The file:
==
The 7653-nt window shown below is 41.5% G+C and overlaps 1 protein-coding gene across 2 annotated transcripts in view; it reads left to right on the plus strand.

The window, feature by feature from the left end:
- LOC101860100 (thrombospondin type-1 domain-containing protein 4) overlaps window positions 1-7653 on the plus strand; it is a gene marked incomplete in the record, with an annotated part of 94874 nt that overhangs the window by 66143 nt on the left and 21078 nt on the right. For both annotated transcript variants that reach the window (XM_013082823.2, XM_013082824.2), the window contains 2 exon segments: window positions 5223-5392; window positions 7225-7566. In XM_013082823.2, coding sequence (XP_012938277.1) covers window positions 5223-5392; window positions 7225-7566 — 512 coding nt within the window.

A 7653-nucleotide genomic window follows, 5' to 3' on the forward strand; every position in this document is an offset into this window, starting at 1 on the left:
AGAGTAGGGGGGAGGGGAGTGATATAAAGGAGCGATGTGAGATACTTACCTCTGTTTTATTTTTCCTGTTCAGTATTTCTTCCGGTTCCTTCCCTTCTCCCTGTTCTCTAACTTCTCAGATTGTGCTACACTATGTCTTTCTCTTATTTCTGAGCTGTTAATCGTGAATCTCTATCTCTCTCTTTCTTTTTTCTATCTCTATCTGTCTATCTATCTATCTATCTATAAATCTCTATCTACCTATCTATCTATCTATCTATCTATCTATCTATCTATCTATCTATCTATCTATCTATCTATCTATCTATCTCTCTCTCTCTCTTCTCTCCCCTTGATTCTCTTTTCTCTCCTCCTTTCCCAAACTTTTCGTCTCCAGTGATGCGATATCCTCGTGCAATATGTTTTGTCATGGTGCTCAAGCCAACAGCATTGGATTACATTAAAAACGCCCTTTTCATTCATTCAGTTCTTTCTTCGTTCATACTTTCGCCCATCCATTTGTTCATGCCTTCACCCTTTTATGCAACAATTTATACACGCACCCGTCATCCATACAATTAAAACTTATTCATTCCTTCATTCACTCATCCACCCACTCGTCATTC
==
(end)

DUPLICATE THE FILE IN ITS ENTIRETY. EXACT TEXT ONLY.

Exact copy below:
The 7653-nt window shown below is 41.5% G+C and overlaps 1 protein-coding gene across 2 annotated transcripts in view; it reads left to right on the plus strand.

The window, feature by feature from the left end:
- LOC101860100 (thrombospondin type-1 domain-containing protein 4) overlaps window positions 1-7653 on the plus strand; it is a gene marked incomplete in the record, with an annotated part of 94874 nt that overhangs the window by 66143 nt on the left and 21078 nt on the right. For both annotated transcript variants that reach the window (XM_013082823.2, XM_013082824.2), the window contains 2 exon segments: window positions 5223-5392; window positions 7225-7566. In XM_013082823.2, coding sequence (XP_012938277.1) covers window positions 5223-5392; window positions 7225-7566 — 512 coding nt within the window.

A 7653-nucleotide genomic window follows, 5' to 3' on the forward strand; every position in this document is an offset into this window, starting at 1 on the left:
AGAGTAGGGGGGAGGGGAGTGATATAAAGGAGCGATGTGAGATACTTACCTCTGTTTTATTTTTCCTGTTCAGTATTTCTTCCGGTTCCTTCCCTTCTCCCTGTTCTCTAACTTCTCAGATTGTGCTACACTATGTCTTTCTCTTATTTCTGAGCTGTTAATCGTGAATCTCTATCTCTCTCTTTCTTTTTTCTATCTCTATCTGTCTATCTATCTATCTATCTATAAATCTCTATCTACCTATCTATCTATCTATCTATCTATCTATCTATCTATCTATCTATCTATCTATCTATCTATCTATCTATCTCTCTCTCTCTCTTCTCTCCCCTTGATTCTCTTTTCTCTCCTCCTTTCCCAAACTTTTCGTCTCCAGTGATGCGATATCCTCGTGCAATATGTTTTGTCATGGTGCTCAAGCCAACAGCATTGGATTACATTAAAAACGCCCTTTTCATTCATTCAGTTCTTTCTTCGTTCATACTTTCGCCCATCCATTTGTTCATGCCTTCACCCTTTTATGCAACAATTTATACACGCACCCGTCATCCATACAATTAAAACTTATTCATTCCTTCATTCACTCATCCACCCACTCGTCATTC